It does this in two steps. The first step is changing a problem described in words into the same problem described by numbers and symbols. A kind of short-hand recipe that keeps the important information. The second step is using the rules of algebra to change the symbols and numbers around. Done correctly, this shuffling makes the problem easier to understand and answers the original question.

One of the key ideas is to use letters in place of numbers that aren't yet known. By using X or Y to stand in the place of something unknown (or something that can change) the algebraic expression can show us how things are related - even when we don't know exactly how many of those things we have.

Suppose you are interested in how many feet are on six dogs. (Maybe you want to buy them shoes?) You count the feet on one dog (4) and multiply by the number of dogs you have (6). The recipe looks like this: 4 x 6 = 24. Twenty-four feet total.

Algebra introduces the idea of variables. So that this one recipe (for six dogs) could be made into a more general recipe, or formula, for any number of dogs.

Put D for the number of dogs and F for the total number of feet. Then, you get the algebraic formula: 4 x D = F. This works for 6 dogs, or 20 dogs, or any number of dogs at all. It even works for zero dogs. But there is more. The rules of algebra allow us to shuffle the formula around. So, we could rearrange it to show how many dogs we would need to get a certain number of feet. F 4 = D.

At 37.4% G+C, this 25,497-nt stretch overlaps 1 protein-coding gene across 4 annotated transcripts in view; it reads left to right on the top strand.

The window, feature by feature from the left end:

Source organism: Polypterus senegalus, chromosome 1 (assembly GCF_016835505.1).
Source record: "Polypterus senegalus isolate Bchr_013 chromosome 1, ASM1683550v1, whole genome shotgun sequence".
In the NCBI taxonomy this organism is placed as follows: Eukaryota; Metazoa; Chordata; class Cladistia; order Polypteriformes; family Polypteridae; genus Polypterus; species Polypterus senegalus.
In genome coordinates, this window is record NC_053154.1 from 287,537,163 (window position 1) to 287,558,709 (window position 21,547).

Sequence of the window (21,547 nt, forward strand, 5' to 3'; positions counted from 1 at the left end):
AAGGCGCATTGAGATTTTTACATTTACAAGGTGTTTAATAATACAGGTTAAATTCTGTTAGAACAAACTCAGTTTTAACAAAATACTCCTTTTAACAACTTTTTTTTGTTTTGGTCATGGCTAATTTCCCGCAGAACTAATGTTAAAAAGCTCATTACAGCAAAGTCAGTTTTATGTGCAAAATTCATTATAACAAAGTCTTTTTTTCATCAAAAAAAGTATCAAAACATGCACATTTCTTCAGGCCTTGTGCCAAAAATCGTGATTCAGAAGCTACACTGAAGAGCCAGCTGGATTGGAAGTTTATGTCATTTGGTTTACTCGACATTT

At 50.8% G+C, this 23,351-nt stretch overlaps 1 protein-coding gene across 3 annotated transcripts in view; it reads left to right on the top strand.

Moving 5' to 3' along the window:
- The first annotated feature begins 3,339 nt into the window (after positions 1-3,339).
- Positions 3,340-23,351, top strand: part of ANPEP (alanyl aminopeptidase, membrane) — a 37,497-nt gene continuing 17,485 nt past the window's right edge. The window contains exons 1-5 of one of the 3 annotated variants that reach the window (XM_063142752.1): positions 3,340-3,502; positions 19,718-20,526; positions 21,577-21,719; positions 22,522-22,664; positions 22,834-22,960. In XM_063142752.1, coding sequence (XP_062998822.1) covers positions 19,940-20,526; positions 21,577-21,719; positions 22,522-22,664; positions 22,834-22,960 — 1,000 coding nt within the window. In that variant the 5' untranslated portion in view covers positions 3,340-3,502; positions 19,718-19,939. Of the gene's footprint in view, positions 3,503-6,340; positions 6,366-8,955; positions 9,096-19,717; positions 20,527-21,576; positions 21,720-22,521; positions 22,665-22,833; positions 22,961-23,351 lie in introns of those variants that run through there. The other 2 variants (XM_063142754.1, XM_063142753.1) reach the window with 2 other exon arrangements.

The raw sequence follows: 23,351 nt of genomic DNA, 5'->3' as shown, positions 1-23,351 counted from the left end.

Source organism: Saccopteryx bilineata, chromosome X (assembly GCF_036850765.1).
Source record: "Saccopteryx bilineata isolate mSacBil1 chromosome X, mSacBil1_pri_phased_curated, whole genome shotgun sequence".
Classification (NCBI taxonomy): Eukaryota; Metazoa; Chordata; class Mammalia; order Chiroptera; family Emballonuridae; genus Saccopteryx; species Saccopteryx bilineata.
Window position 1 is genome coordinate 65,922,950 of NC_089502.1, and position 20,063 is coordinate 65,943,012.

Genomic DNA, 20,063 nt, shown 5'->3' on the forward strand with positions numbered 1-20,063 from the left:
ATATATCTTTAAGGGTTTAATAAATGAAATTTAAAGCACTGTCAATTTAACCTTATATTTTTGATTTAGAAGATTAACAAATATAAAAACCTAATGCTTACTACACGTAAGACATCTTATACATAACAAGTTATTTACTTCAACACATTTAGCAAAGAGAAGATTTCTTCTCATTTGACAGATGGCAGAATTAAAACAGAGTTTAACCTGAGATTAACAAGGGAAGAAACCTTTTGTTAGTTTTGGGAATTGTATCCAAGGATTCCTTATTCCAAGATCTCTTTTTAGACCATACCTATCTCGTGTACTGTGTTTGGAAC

How is algebra used in the real world?

Algebra is used to answer all sorts of questions.

  • If gas costs X dollars a gallon, and I get Y miles per gallon, how much will it cost me to go a hundred miles?
  • How long will it take to do my math homework if I can do X problems in an hour?
  • If I can print Y pages a minute on my printer, how many pages can I print in a half-hour?
  • If electricity costs X cents, and my computer uses Y amount of electricity, how much does it cost to leave my computer on all day?

A basic problem in algebra.

A common calculation people do is figuring out their mileage. They want to know how many miles per gallon their car is getting. If you asked, they probably wouldn't think of it as algebra, but it is.

In words, the problem is this: I used 15 gallons of gas to go 330 miles, how many miles am I getting per gallon?

Putting this into an algebraic formula (using M to stand for miles and G to stand for gallons) would look like this: M G = miles per gallon.

Using the actual numbers where the letters are gives the answer: 330 15 = 22. The neat thing is that no matter how many miles you drive or how many gallons of gas you use, the formula will still work.

Who invented algebra?

The roots of algebra go back more than a thousand years. Many of the ideas were around even longer, but in 800 AD, a Persian mathematician, Al-Khwarizmi, wrote a book which explained the methods clearly. He described the use of symbols and how to manipulate them in a regular fashion. So, although no one really invented algebra - it grew up over many centuries of problem solving - Al-Khwarizmi is considered one of the 'fathers of algebra'.

An interesting fact about algebra.

The word 'algebra' comes to us from the title of Al-Khwarzmi's book. The Persian word is al-jabr and means something like 'reunite' or 'gather back together'. He used it to explain how quantities in equations could change around and still keep their relationships to each other.